About Nimue Brown

Druid, author, dreamer, folk enthusiast, parent, polyamourous animist, ant-fash, anti-capitalist, bisexual steampunk. Drinker of coffee, maker of puddings. Exploring life as a Pagan, seeking good and meaningful ways to be, struggling with mental health issues and worried about many things. View all posts by Nimue Brown

13 responses to “Fertility cult and feminism

  • Cassie

    An excellent, thought provoking post. I can’t at the moment think of any Goddesses that are portrayed in a way that is more realistic… I think there might be some though…Polynesia… South America…

  • Buzzard

    Hello Nimue,
    Did you want to be in on the Vote?
    The likes of Bobcat would be one for me although I think she would not want to be recognised as a Goddess.

    Buzzard

  • ladyimbrium

    You might talk to Hera about being a woman with power- just be sure to look more deeply than the “goddess as jealous conniving shrew” image that seems to have stuck recently….

    Excellent essay and I find myself agreeing with a lot of it. I can’t honestly say that I’ve had the same experiences, however. I simply don’t get the negative male attention no matter how I’m dressed. (part of that may be that I look like an Amazon but, hey) What I notice more is the difference in how I’m treated by people who assume I’m male and the people who assume I’m female. (yay for androgyny) There’s definitely a difference in the amount of competence I’m expected to display. This, I think, is the core of feminist frustration and anger. What I wear should be a moot point.

  • Iodhan Silverbear

    I have a generally supportable hypothesis that modern behavior owes a lot to primitive instinct. Even though the behavior may not be a mirror to the instinct, it is rooted there somehow. There have been behavioral studies that support this, I take it a step further in my own hypothesis as it relates to this.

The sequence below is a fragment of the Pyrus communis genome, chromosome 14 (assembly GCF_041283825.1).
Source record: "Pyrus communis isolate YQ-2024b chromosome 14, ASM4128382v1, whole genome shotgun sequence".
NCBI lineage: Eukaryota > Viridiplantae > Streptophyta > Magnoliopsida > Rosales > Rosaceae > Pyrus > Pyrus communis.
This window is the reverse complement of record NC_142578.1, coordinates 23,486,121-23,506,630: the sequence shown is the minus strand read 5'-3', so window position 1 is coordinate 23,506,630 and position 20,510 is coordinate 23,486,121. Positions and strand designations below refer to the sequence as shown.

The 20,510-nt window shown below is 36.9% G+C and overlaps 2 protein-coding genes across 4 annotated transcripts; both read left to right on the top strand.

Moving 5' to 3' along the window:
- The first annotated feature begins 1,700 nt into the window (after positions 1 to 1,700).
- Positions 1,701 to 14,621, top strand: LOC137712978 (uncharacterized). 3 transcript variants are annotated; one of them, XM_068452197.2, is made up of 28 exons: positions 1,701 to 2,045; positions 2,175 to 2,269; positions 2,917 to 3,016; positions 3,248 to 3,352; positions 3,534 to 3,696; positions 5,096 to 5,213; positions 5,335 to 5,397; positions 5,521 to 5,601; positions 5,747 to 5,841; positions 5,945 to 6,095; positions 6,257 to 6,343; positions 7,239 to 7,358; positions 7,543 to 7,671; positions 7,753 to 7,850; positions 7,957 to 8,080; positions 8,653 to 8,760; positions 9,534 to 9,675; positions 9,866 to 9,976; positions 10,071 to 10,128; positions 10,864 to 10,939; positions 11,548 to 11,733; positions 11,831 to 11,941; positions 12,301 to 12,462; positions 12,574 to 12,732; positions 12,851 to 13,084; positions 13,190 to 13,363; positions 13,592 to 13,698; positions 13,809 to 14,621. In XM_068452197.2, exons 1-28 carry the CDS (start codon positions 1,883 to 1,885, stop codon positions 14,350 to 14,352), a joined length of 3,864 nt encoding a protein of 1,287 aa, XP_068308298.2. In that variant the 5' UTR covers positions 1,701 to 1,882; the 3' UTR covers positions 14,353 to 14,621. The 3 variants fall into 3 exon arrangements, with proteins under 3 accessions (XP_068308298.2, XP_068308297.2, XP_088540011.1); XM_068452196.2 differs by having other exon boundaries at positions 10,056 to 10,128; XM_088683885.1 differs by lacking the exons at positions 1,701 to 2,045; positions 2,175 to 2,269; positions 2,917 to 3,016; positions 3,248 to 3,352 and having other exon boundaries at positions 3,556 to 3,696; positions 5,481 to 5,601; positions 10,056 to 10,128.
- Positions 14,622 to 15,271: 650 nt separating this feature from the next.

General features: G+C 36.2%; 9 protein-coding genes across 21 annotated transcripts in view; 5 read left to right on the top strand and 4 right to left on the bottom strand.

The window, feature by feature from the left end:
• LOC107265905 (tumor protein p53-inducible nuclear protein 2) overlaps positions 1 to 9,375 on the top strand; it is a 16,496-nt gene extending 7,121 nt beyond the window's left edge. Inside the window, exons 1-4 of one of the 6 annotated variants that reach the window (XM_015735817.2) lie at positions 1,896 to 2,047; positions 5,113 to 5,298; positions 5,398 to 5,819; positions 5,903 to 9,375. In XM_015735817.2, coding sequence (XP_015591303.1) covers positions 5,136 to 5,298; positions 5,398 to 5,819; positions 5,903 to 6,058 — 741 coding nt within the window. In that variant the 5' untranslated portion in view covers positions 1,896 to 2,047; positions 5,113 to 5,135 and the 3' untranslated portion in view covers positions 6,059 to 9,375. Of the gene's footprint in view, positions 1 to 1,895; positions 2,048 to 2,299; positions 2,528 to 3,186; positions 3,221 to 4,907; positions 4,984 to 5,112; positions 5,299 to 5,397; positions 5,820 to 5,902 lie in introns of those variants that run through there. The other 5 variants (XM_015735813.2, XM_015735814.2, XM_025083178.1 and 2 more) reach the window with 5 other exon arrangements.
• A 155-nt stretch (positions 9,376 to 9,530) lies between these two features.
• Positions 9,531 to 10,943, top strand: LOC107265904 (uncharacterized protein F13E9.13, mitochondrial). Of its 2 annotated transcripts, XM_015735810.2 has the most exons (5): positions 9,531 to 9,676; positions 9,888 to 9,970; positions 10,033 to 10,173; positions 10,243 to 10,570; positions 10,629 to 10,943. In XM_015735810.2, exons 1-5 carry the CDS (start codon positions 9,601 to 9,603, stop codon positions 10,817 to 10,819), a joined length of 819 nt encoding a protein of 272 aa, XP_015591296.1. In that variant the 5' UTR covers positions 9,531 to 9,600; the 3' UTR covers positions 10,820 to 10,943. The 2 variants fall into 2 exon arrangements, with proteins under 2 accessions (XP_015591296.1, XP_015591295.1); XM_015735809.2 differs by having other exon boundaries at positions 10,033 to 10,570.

I hypothesize that the male half of our species is more susceptible to this primitive drive than the female half. If the combination of our two sexes were to be viewed as a ladder, then men would be the rungs of the ladder, women would be the supports to either side. While men create the foundation by which we step up, women connect the entire structure and keep it from falling apart. In essence, men are generally trapped on any successive level allowing their offspring to step up rather than themselves. Women are support throughout. Men wish to control this because in general, we can not see the support running up and down to either side of whatever rung we are on and it represents unknown knowledge which is unknown power. Since we tend toward being locked on one level, we are very oriented towards the physicality of the world around us. A measure of that physicality is sex. It is the only point at which we can truly tap into the power of the creation of life and unfortunately, many of us just can’t seem to think our way out of it.

    So when you go to a conference and you see a woman to whom you find yourself physically attracted (for whatever reason), you know that even if they have a boyfriend or husband that they are on their own, without the normal support system they are used to and claiming them sexually is akin to claiming them.

    Now, this is a hypothesis to be certain. I don’t entirely buy it myself. There are elements to it that seem to ring true to me but that does not make them true and this is certainly not intended to dismiss poor behavior towards women. The concept that men do not know any better can be generally discarded if he could be asked to repeat that behavior in front of his mother, wife or sister. If he still does it, then he is the modern equivalent of a caveman but I don’t want to be too preachy about this either…thoughts?

    • Nimue Brown

      Really intersting thoughts there, much to mull. Thank you!

    • Wyrd Anglo Saxon Priestess

      Interesting ideas, but I think it’s our Western culture that teaches men to behave that way or think of themselves that way. It’s very ingrained in men by other men to aggressively go after women. Our movies celebrate it. The print media offers up images of women to sell products and tantalize us sexually. These attitudes are very culture bound, to the extent that we might think they are natural, but they are taught. When women are taught to behave that way, I notice that they do the same.